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James Wang speaks more on the risk Shanghai is taking by developing a new port on the Yang Shan Islands.

[The] Shanghai municipal government, or even the central government in China or the Ministry of Communication, they believe that once we set up a good hub, this kind of transshipment will increase naturally. But actually, according to, it's my understanding, and there are many others that, actually, in this market, shipping lines play a dominant role. They decide where they do the transshipment. And it's easily [the case] that the transshipment hub will really be relocated from one port to another.

It happens in other places, like in Singapore, one major shipping line -- the biggest shipping line in the world, shifted their transshipment hub to Malaysia. [Malaysia has] a new port…that port gives a big discount and also gives some shares to the shipping line. So the shipping line left Singapore. The same situation happened in Rotterdam. And also it's possible to be the case in Hong Kong. So the shipping line can go to Shenzhen without stopping in Hong Kong.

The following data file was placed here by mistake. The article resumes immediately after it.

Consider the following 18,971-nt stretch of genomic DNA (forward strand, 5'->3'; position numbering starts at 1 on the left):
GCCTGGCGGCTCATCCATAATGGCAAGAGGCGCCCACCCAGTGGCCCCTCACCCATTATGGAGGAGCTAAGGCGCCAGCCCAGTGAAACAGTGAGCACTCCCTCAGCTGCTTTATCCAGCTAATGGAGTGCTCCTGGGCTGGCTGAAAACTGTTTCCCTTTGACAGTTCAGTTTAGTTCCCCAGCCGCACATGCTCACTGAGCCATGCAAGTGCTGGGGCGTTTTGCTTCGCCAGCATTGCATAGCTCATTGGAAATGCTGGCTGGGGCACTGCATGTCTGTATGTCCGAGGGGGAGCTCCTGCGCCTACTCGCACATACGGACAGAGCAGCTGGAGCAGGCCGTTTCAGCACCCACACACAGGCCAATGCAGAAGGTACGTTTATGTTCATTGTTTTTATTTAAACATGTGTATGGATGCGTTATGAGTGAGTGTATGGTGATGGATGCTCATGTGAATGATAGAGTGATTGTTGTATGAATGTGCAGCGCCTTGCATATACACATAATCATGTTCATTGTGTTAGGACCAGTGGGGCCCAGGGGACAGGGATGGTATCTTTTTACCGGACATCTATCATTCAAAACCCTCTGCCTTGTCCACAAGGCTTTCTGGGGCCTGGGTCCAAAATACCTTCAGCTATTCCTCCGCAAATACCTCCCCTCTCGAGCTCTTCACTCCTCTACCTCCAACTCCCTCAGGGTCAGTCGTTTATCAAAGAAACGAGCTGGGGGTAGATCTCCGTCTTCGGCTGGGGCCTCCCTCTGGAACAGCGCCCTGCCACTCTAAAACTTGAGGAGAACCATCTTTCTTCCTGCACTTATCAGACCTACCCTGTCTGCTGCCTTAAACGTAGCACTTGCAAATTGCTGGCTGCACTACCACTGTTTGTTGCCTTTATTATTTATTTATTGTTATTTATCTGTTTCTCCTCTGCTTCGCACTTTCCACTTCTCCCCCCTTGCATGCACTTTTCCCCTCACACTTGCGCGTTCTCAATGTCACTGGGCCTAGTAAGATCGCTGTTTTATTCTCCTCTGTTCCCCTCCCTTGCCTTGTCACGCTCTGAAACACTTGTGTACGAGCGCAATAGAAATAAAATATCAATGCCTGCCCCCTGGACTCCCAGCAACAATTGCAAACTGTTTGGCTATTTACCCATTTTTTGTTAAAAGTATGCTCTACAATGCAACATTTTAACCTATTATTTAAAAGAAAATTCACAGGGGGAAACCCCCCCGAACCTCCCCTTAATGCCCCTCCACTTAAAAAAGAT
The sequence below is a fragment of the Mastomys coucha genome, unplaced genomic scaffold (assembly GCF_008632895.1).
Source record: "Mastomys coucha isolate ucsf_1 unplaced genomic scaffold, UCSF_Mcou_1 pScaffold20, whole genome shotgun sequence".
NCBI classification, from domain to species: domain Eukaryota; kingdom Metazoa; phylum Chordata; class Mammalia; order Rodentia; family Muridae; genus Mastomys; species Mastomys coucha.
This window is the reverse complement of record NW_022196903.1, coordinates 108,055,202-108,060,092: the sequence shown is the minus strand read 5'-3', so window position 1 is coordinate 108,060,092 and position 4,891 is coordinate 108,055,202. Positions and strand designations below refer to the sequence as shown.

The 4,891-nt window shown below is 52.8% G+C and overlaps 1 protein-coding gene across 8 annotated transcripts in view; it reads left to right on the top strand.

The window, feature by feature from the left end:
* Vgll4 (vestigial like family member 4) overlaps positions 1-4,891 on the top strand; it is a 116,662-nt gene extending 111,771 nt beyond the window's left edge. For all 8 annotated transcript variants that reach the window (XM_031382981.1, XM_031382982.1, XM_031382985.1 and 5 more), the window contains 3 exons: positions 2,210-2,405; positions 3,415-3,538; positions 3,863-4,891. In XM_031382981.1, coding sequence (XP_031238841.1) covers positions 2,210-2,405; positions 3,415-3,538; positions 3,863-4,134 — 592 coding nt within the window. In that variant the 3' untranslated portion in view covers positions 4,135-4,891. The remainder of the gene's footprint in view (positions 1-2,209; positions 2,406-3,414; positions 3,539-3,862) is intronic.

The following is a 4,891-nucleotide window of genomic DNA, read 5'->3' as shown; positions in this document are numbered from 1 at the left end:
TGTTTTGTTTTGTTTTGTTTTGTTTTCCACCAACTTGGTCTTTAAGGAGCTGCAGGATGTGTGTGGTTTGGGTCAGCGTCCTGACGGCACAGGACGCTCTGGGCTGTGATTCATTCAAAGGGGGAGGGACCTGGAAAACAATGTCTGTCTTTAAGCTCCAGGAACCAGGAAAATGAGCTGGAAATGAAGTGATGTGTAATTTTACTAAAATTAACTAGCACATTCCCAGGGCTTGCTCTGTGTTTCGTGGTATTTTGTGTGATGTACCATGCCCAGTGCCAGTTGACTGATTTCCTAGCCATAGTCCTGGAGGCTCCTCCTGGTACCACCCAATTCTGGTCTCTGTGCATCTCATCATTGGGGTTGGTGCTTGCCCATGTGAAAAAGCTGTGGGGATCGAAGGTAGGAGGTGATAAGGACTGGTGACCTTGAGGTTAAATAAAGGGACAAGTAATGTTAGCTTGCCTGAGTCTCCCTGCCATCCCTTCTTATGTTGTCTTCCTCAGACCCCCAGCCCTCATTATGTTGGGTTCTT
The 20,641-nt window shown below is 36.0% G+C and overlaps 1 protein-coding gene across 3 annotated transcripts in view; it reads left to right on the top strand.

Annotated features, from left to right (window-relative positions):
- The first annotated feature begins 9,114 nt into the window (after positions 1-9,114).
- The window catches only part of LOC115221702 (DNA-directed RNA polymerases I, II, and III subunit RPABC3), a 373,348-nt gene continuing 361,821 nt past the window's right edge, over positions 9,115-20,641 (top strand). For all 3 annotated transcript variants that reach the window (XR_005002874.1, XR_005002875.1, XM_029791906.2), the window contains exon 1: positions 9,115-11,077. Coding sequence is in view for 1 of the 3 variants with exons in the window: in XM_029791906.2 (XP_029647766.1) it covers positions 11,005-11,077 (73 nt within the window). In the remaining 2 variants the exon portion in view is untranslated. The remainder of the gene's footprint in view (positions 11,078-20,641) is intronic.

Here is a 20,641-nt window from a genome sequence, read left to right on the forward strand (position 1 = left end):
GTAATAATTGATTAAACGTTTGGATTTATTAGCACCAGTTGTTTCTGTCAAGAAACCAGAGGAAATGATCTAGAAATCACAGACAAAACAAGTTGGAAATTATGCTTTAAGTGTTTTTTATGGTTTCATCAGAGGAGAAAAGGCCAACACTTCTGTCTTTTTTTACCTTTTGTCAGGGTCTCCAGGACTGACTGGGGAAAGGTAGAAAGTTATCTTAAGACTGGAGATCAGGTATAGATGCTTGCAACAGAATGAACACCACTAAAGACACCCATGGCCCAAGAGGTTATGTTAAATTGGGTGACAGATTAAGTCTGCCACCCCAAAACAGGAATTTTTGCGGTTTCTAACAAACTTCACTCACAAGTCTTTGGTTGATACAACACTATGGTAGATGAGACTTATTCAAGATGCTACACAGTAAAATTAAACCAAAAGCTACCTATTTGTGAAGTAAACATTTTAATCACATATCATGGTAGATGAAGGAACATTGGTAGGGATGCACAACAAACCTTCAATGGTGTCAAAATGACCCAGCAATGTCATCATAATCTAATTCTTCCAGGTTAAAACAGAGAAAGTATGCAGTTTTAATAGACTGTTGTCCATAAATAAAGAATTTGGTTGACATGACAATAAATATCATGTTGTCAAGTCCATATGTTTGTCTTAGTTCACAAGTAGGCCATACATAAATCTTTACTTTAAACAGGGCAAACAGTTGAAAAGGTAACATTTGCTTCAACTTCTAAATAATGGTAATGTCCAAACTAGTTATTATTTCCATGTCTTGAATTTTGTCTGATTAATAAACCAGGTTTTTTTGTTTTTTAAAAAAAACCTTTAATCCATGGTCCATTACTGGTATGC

And the same situation may happen later on in Shanghai. The shipping lines, major shipping lines may use a cheaper port like Ningbo, because Ningbo doesn't need to build up a new bridge; they have natural deep water, negative 22 meters without any problem. So, if some shipping lines, before Shanghai builds up that new port in the Deep Sea Islands, which take at least five years for the first terminal, within this five years, many things can happen. So if the shipping lines within this five years set up their hub in another port, then Shanghai is in trouble.

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